Many people often ask me, ‘which foods are good and which foods are bad’ but this isn’t a question that can be answered with a list of ticks and crosses. This is a simplistic view that doesn’t take into account any other factors of a person’s normal every day eating pattern. For example, chocolate is a food which does contain fat and sugar. To the person who eats a couple or so squares of chocolate once or twice a week and eats lots of very nutritious foods with very little fat or sugar, this is not a bad food. On the other hand, to the person who eats two rows of chocolate every night of the week, as well as chocolate milk for lunch and a cheeseburger for afternoon tea, then chocolate is not a healthy food for them.
You see, we need to move away from labelling ‘good and bad’ foods and start looking at how often and in what quantities we are eating those foods to determine whether it is something that should or shouldn’t be eaten.
At the same time, there are people who eat exceptionally healthy food and unfortunately feel guilty when having a slice of chocolate cake once in a blue moon. This really does make me sad as I don’t feel that guilt and negative emotion should ever be associated with food. It’s wonderful to eat healthily, but it’s not healthy to feel guilty over a small thing like a rare treat. The world is already stressdul enough. It’s important for our psychological health to gain ‘pleasure’ from foods and experience thepositive social aspect of eating as well such as dining with friends and family.
It is when we start feeling guilty about food, and categorising foods as simply eaither ‘good’ and ‘bad’ that an unbalanced relationship can develop with food. This can lead us to actually OVER indulge. Have you ever had that thought where you crave a Tim Tam while watching the TV. You sit there and argue with your own voice within, transitioning back and forth from ‘No don’t eat it’ to ‘Oh one little tim tam won’t hurt’ only to give in thinking ‘Oh well, I’ve eaten really badly for the past week, I’ll start a diet on Monday’. You then eat 5 more tim tams. Slowly the guilt creeps up and you feel ‘naughty’ for eating that ‘bad’ food. Meanwhile, you are still trying to focus on your tv show, help the kids with the homework, prepare for the day at work ahead and try to have a relax….all whilst listening to the inner battles you are having over a ‘bad’ food. From experience, THIS sort of mental anguish and yoyo back and forth behaviour takes far more self control for the 60 mins you argue with yourself over trying not to eat a tim tam, than the self control it takes to eat a healthy nutritious diet throughout the day.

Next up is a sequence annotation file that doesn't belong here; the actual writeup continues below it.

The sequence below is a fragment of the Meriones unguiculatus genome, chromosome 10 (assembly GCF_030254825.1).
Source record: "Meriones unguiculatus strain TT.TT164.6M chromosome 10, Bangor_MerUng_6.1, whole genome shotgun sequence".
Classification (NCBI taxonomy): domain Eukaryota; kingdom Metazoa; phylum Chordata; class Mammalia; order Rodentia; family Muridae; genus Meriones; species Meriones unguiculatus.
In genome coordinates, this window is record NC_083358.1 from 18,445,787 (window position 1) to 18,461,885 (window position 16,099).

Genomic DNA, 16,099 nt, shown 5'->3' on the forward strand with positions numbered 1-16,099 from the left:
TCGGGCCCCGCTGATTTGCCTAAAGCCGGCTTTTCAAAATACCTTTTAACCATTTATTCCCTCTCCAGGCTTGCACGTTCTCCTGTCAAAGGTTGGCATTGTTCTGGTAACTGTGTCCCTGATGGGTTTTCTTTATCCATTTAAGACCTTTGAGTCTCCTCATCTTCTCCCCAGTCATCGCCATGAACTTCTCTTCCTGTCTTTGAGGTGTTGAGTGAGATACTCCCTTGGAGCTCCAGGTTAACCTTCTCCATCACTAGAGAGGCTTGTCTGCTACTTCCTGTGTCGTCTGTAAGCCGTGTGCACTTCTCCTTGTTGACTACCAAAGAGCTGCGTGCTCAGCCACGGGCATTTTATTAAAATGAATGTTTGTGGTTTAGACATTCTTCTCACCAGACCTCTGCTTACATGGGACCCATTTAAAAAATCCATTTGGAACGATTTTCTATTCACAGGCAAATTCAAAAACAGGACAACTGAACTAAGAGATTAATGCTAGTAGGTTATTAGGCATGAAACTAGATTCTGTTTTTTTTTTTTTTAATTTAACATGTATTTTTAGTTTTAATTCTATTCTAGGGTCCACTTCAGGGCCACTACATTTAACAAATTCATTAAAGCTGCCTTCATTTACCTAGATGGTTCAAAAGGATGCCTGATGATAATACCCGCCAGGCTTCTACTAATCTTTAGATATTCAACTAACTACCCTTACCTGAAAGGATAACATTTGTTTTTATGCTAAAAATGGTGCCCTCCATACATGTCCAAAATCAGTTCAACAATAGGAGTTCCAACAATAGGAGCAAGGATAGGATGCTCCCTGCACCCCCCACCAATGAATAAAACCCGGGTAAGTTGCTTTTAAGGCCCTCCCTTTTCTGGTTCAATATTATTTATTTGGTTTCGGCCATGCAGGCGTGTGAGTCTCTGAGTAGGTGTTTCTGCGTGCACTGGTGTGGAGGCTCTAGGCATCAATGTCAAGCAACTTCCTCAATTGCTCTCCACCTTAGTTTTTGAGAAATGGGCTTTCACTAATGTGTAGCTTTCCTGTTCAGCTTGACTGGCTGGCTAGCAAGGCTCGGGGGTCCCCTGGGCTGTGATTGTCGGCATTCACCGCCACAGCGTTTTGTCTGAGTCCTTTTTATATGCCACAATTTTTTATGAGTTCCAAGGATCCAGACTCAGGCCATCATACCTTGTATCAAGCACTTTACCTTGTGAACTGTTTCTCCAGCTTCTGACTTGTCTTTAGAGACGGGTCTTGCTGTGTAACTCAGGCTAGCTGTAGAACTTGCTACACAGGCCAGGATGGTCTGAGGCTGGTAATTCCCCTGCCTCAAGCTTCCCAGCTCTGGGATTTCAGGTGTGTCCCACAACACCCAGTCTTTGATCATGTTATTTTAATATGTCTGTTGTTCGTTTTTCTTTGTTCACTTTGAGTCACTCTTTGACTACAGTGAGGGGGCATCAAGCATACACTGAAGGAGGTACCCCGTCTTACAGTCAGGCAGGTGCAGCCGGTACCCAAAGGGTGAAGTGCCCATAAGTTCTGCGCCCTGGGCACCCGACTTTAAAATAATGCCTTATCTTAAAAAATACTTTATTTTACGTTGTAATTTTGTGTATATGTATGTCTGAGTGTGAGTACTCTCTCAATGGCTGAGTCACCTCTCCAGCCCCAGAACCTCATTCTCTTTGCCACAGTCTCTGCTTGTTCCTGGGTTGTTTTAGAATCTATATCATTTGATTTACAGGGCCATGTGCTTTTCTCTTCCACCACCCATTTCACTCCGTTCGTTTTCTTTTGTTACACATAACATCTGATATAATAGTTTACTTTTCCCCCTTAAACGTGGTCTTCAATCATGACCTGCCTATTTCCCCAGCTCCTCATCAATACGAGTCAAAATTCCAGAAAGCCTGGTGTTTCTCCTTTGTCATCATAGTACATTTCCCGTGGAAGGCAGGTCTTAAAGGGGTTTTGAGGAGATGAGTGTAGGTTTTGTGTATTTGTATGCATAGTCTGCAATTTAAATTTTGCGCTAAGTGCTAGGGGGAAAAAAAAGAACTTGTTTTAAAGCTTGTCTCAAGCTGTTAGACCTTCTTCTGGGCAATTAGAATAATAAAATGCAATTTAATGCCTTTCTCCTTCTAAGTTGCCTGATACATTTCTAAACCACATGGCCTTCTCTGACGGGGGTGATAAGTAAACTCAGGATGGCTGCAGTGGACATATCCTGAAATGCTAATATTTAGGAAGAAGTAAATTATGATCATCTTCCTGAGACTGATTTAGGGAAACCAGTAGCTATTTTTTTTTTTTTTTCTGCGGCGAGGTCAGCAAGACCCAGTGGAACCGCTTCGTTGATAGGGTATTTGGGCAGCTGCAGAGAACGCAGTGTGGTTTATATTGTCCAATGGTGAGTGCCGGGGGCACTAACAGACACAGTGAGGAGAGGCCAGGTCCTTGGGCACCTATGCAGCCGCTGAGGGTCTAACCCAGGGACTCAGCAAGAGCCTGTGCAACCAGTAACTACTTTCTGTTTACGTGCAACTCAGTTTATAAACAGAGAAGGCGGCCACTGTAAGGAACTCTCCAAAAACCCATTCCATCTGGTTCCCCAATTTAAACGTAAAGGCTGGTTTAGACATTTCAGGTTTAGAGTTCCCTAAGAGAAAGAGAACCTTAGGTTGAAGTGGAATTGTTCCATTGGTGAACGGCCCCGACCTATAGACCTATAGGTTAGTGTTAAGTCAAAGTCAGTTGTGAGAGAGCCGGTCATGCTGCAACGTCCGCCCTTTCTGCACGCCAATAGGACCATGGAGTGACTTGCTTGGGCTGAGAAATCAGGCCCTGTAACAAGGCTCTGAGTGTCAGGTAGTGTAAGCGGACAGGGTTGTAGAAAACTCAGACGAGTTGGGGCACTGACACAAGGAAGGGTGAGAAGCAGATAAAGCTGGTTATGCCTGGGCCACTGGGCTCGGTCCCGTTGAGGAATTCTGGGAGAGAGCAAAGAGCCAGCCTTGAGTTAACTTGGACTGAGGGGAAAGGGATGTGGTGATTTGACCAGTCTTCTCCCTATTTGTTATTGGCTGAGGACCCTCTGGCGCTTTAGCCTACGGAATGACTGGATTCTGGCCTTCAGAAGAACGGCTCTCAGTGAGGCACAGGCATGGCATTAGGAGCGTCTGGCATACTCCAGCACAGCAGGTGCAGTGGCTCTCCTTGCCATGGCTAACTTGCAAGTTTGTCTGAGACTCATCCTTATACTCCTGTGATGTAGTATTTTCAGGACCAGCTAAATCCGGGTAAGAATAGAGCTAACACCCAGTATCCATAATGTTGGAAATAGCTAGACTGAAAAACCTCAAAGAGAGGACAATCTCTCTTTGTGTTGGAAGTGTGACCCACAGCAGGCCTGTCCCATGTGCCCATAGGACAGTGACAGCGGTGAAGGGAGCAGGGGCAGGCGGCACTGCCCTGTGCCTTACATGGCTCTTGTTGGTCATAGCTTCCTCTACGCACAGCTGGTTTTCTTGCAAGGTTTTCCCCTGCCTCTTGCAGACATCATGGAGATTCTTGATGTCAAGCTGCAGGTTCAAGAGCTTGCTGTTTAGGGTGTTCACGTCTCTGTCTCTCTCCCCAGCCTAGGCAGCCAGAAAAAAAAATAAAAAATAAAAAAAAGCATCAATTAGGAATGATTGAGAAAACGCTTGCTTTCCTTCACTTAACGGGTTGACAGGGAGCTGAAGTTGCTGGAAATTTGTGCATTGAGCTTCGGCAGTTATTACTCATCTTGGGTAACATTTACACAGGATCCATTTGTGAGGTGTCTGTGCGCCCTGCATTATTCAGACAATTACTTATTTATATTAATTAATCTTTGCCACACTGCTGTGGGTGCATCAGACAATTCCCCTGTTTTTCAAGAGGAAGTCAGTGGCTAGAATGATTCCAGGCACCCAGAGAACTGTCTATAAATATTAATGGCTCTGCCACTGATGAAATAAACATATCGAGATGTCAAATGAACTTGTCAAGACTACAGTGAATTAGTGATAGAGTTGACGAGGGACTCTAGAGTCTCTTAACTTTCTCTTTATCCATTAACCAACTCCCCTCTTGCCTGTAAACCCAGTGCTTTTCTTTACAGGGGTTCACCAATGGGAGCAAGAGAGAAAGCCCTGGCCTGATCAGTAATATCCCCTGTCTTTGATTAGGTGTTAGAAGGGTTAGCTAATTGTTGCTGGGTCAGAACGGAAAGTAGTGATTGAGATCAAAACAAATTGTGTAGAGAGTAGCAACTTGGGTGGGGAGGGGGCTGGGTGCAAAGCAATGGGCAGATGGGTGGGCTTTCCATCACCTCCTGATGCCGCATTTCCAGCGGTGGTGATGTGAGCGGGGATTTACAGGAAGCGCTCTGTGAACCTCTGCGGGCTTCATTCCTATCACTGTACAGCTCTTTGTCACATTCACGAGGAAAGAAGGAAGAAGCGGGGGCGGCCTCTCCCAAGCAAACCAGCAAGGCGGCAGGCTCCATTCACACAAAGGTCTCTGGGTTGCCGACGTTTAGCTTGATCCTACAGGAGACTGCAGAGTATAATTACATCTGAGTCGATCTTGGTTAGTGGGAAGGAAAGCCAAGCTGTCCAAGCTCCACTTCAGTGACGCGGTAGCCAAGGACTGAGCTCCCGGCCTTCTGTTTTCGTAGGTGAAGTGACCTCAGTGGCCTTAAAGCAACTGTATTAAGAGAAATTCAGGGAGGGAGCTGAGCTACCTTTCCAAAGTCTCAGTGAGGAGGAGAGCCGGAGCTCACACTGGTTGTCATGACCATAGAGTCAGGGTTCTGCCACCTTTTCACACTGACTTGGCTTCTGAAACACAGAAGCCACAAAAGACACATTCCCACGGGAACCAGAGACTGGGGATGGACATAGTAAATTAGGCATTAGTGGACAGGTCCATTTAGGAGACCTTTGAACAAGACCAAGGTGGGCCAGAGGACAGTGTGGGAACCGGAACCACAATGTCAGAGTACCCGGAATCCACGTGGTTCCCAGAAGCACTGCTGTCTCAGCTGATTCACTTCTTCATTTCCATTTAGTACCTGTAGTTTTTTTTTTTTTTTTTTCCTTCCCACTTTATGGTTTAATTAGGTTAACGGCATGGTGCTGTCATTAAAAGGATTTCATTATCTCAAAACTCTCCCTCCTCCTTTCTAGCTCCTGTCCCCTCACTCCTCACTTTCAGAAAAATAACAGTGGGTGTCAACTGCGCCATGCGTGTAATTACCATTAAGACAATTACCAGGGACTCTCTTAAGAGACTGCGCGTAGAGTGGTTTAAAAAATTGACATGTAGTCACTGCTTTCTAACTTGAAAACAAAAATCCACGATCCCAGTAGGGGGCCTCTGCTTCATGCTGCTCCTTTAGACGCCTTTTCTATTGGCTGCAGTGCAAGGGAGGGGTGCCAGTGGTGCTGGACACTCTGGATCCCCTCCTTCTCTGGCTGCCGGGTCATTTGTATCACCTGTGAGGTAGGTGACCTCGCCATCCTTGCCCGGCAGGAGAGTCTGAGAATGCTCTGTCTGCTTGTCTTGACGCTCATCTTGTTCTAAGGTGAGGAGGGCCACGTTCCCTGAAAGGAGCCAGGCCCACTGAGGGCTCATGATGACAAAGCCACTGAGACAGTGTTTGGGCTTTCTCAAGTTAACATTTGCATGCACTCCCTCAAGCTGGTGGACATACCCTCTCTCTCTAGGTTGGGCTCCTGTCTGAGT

I am not saying we should all eat sweets and high fat foods everyday. Rather, I am saying that by consciously making an effort to eat a healthy nutritious diet regularly by including foods such as lean meats, nuts, legumes and pulses, fish, dairy, fruit and vegetables and wholegrains, then we can allow ourselves a little treat every now and again. Eating treats mindfully and savouring every moment will let our brain register we’ve had a treat. How often have you sat down to a piece of cake or a biscuit while checking facebook only to forget that you had had the treat 10 mins later because you weren’t even concentrating on eating it?
So eat treats every so often without guilt and shame. It’s good for the mind, good for the soul, and it may just help us to fit into those jeans too!
Stay happy and healthy….NG x